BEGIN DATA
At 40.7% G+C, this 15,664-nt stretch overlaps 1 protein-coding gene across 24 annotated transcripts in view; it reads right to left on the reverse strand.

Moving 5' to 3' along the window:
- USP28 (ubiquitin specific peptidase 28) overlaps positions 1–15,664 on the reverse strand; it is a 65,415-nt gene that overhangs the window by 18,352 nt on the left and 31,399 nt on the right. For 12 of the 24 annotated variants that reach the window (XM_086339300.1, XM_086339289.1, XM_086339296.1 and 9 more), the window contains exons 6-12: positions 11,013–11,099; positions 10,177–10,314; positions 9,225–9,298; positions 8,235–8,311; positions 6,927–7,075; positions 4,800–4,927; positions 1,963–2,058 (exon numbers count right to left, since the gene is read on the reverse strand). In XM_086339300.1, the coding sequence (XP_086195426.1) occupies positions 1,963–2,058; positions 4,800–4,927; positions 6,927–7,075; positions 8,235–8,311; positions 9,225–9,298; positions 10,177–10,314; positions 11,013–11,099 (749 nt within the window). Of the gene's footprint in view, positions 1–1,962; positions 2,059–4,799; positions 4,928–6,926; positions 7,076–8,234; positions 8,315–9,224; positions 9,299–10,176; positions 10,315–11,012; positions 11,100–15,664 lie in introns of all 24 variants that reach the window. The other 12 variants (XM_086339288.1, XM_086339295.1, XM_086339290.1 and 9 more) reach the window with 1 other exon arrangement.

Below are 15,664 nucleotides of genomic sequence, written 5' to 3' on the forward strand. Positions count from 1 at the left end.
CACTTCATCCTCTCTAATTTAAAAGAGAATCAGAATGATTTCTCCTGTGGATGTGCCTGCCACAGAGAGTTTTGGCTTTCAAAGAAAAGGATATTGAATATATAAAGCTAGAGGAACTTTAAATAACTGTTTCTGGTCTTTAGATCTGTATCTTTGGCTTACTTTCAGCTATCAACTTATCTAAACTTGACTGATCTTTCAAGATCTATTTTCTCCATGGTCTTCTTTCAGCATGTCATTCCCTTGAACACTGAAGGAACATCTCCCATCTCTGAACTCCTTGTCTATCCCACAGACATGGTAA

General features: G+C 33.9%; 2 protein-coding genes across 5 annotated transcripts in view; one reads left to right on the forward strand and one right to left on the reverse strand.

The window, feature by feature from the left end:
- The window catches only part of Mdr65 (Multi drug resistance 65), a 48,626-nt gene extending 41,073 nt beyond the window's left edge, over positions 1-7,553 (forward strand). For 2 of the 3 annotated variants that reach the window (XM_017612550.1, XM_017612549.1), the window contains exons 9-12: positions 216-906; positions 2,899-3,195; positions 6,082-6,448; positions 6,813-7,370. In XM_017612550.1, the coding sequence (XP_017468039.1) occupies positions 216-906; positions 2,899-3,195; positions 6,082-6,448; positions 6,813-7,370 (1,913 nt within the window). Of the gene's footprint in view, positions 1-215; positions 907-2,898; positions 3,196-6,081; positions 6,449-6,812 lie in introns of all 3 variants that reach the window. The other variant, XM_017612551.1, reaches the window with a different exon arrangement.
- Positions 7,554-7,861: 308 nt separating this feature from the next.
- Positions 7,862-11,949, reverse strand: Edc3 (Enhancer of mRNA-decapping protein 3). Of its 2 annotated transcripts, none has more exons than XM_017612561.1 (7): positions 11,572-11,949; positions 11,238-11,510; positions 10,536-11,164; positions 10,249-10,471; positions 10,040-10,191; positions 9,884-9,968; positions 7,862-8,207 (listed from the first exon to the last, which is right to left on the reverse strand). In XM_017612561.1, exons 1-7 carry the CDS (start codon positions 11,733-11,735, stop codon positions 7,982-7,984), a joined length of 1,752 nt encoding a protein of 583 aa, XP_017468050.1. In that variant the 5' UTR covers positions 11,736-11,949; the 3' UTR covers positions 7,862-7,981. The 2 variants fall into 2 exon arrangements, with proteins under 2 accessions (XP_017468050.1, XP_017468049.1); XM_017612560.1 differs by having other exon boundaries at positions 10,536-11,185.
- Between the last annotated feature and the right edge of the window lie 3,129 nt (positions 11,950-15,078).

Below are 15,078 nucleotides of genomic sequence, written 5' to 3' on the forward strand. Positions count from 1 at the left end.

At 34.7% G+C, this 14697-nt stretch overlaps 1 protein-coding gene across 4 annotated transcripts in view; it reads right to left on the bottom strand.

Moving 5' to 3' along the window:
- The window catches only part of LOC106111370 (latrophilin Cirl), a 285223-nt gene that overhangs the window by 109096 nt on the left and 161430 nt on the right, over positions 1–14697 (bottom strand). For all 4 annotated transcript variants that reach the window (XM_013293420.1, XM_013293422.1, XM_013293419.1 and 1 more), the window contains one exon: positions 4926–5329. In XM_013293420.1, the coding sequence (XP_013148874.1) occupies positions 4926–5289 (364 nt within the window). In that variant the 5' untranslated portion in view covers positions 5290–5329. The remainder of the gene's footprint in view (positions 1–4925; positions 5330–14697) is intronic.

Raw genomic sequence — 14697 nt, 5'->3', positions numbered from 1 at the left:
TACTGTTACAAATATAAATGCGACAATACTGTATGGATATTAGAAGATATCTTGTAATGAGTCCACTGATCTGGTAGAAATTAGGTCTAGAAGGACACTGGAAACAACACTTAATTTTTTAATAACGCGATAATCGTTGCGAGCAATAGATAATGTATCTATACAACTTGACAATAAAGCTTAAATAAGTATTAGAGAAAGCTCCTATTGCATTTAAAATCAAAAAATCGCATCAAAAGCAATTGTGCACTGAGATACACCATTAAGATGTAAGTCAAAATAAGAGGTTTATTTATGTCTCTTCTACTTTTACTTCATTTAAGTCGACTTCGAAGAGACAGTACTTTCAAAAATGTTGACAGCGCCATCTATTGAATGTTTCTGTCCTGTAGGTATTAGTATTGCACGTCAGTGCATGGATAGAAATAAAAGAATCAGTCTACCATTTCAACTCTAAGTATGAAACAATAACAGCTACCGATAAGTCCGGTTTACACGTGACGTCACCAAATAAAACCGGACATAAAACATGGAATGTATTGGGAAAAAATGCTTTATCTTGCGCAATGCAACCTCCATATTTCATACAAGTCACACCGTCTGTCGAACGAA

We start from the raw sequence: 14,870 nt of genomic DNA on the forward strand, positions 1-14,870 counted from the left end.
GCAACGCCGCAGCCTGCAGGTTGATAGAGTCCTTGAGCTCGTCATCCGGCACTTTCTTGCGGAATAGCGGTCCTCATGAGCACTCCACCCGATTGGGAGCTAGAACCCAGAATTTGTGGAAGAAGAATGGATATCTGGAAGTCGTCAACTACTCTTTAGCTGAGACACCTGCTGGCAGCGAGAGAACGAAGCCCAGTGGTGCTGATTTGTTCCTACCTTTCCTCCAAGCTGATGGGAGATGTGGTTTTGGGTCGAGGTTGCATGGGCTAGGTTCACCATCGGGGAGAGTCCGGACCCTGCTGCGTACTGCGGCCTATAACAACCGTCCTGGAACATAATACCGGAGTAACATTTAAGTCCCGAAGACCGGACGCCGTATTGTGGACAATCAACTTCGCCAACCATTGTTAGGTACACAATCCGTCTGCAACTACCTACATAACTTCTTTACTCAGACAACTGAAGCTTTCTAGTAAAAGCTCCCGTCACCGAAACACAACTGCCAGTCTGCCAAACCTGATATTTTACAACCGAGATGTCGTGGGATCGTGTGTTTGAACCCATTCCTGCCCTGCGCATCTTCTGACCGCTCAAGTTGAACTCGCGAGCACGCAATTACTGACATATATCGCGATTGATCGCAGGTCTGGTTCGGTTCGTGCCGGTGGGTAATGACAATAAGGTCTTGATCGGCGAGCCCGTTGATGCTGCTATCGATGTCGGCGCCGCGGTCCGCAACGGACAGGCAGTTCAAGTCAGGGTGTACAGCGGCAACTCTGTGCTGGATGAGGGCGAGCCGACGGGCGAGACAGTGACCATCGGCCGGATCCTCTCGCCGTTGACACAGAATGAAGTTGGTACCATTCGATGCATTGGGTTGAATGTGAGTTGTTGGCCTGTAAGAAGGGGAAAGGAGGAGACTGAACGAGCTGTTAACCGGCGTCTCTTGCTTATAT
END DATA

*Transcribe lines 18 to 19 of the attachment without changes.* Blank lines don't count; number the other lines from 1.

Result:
We start from the raw sequence: 14,870 nt of genomic DNA on the forward strand, positions 1-14,870 counted from the left end.
GCAACGCCGCAGCCTGCAGGTTGATAGAGTCCTTGAGCTCGTCATCCGGCACTTTCTTGCGGAATAGCGGTCCTCATGAGCACTCCACCCGATTGGGAGCTAGAACCCAGAATTTGTGGAAGAAGAATGGATATCTGGAAGTCGTCAACTACTCTTTAGCTGAGACACCTGCTGGCAGCGAGAGAACGAAGCCCAGTGGTGCTGATTTGTTCCTACCTTTCCTCCAAGCTGATGGGAGATGTGGTTTTGGGTCGAGGTTGCATGGGCTAGGTTCACCATCGGGGAGAGTCCGGACCCTGCTGCGTACTGCGGCCTATAACAACCGTCCTGGAACATAATACCGGAGTAACATTTAAGTCCCGAAGACCGGACGCCGTATTGTGGACAATCAACTTCGCCAACCATTGTTAGGTACACAATCCGTCTGCAACTACCTACATAACTTCTTTACTCAGACAACTGAAGCTTTCTAGTAAAAGCTCCCGTCACCGAAACACAACTGCCAGTCTGCCAAACCTGATATTTTACAACCGAGATGTCGTGGGATCGTGTGTTTGAACCCATTCCTGCCCTGCGCATCTTCTGACCGCTCAAGTTGAACTCGCGAGCACGCAATTACTGACATATATCGCGATTGATCGCAGGTCTGGTTCGGTTCGTGCCGGTGGGTAATGACAATAAGGTCTTGATCGGCGAGCCCGTTGATGCTGCTATCGATGTCGGCGCCGCGGTCCGCAACGGACAGGCAGTTCAAGTCAGGGTGTACAGCGGCAACTCTGTGCTGGATGAGGGCGAGCCGACGGGCGAGACAGTGACCATCGGCCGGATCCTCTCGCCGTTGACACAGAATGAAGTTGGTACCATTCGATGCATTGGGTTGAATGTGAGTTGTTGGCCTGTAAGAAGGGGAAAGGAGGAGACTGAACGAGCTGTTAACCGGCGTCTCTTGCTTATAT